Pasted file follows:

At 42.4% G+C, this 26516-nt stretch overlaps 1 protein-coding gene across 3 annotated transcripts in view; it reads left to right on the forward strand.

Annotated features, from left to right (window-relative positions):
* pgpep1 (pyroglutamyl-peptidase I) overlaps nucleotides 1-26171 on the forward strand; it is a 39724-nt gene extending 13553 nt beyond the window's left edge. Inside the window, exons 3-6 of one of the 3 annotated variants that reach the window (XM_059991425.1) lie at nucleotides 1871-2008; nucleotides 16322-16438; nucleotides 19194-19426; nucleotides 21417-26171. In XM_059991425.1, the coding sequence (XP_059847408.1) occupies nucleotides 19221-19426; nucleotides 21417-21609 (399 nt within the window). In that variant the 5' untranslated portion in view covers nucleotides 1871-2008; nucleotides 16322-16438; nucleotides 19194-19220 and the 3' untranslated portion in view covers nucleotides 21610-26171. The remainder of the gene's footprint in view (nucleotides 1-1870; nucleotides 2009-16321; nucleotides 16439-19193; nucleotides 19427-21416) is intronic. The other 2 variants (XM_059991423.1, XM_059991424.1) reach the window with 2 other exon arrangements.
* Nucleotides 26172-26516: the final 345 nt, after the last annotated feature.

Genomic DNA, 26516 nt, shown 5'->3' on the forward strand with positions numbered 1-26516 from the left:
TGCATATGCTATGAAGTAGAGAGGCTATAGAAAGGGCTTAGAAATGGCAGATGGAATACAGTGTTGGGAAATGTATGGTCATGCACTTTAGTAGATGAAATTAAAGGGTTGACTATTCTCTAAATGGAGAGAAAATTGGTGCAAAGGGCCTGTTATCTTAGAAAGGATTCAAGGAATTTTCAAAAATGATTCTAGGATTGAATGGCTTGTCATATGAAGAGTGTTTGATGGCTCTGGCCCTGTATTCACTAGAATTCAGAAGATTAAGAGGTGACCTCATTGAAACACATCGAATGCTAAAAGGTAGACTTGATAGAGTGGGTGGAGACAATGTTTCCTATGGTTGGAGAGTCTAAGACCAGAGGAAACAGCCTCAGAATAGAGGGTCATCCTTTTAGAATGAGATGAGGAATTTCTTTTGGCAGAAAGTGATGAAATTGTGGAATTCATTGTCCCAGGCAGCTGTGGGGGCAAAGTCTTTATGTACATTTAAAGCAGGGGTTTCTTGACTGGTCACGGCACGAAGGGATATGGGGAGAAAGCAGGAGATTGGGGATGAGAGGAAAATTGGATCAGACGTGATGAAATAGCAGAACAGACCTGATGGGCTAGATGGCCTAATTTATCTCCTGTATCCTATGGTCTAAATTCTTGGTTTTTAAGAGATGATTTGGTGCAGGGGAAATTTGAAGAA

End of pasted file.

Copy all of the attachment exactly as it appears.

At 42.4% G+C, this 26516-nt stretch overlaps 1 protein-coding gene across 3 annotated transcripts in view; it reads left to right on the forward strand.

Annotated features, from left to right (window-relative positions):
* pgpep1 (pyroglutamyl-peptidase I) overlaps nucleotides 1-26171 on the forward strand; it is a 39724-nt gene extending 13553 nt beyond the window's left edge. Inside the window, exons 3-6 of one of the 3 annotated variants that reach the window (XM_059991425.1) lie at nucleotides 1871-2008; nucleotides 16322-16438; nucleotides 19194-19426; nucleotides 21417-26171. In XM_059991425.1, the coding sequence (XP_059847408.1) occupies nucleotides 19221-19426; nucleotides 21417-21609 (399 nt within the window). In that variant the 5' untranslated portion in view covers nucleotides 1871-2008; nucleotides 16322-16438; nucleotides 19194-19220 and the 3' untranslated portion in view covers nucleotides 21610-26171. The remainder of the gene's footprint in view (nucleotides 1-1870; nucleotides 2009-16321; nucleotides 16439-19193; nucleotides 19427-21416) is intronic. The other 2 variants (XM_059991423.1, XM_059991424.1) reach the window with 2 other exon arrangements.
* Nucleotides 26172-26516: the final 345 nt, after the last annotated feature.

Genomic DNA, 26516 nt, shown 5'->3' on the forward strand with positions numbered 1-26516 from the left:
TGCATATGCTATGAAGTAGAGAGGCTATAGAAAGGGCTTAGAAATGGCAGATGGAATACAGTGTTGGGAAATGTATGGTCATGCACTTTAGTAGATGAAATTAAAGGGTTGACTATTCTCTAAATGGAGAGAAAATTGGTGCAAAGGGCCTGTTATCTTAGAAAGGATTCAAGGAATTTTCAAAAATGATTCTAGGATTGAATGGCTTGTCATATGAAGAGTGTTTGATGGCTCTGGCCCTGTATTCACTAGAATTCAGAAGATTAAGAGGTGACCTCATTGAAACACATCGAATGCTAAAAGGTAGACTTGATAGAGTGGGTGGAGACAATGTTTCCTATGGTTGGAGAGTCTAAGACCAGAGGAAACAGCCTCAGAATAGAGGGTCATCCTTTTAGAATGAGATGAGGAATTTCTTTTGGCAGAAAGTGATGAAATTGTGGAATTCATTGTCCCAGGCAGCTGTGGGGGCAAAGTCTTTATGTACATTTAAAGCAGGGGTTTCTTGACTGGTCACGGCACGAAGGGATATGGGGAGAAAGCAGGAGATTGGGGATGAGAGGAAAATTGGATCAGACGTGATGAAATAGCAGAACAGACCTGATGGGCTAGATGGCCTAATTTATCTCCTGTATCCTATGGTCTAAATTCTTGGTTTTTAAGAGATGATTTGGTGCAGGGGAAATTTGAAGAA